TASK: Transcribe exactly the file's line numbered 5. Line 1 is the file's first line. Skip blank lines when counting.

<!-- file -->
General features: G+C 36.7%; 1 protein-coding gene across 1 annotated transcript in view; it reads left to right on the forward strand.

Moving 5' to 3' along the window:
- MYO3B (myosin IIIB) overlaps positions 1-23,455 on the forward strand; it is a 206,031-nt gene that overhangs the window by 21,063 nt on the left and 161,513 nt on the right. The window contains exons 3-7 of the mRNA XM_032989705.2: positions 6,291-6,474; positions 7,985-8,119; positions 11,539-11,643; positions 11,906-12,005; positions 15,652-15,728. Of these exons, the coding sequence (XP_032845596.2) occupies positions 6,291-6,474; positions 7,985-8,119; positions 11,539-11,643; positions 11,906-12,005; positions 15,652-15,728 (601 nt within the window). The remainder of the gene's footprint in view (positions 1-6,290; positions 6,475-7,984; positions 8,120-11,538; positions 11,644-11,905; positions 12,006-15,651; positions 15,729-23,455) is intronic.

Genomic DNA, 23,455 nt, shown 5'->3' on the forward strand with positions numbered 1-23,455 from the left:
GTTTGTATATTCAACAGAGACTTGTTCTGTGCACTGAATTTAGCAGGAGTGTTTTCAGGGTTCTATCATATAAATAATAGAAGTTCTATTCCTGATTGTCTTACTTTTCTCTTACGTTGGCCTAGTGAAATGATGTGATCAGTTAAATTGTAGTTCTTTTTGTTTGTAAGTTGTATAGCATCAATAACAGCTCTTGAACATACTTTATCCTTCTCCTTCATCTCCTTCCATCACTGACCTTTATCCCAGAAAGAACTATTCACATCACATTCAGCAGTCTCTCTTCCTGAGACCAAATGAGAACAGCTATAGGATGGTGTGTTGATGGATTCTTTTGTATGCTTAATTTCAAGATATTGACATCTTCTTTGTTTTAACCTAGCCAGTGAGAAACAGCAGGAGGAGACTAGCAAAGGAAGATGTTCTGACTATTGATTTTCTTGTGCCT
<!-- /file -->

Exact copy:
GTTTGTATATTCAACAGAGACTTGTTCTGTGCACTGAATTTAGCAGGAGTGTTTTCAGGGTTCTATCATATAAATAATAGAAGTTCTATTCCTGATTGTCTTACTTTTCTCTTACGTTGGCCTAGTGAAATGATGTGATCAGTTAAATTGTAGTTCTTTTTGTTTGTAAGTTGTATAGCATCAATAACAGCTCTTGAACATACTTTATCCTTCTCCTTCATCTCCTTCCATCACTGACCTTTATCCCAGAAAGAACTATTCACATCACATTCAGCAGTCTCTCTTCCTGAGACCAAATGAGAACAGCTATAGGATGGTGTGTTGATGGATTCTTTTGTATGCTTAATTTCAAGATATTGACATCTTCTTTGTTTTAACCTAGCCAGTGAGAAACAGCAGGAGGAGACTAGCAAAGGAAGATGTTCTGACTATTGATTTTCTTGTGCCT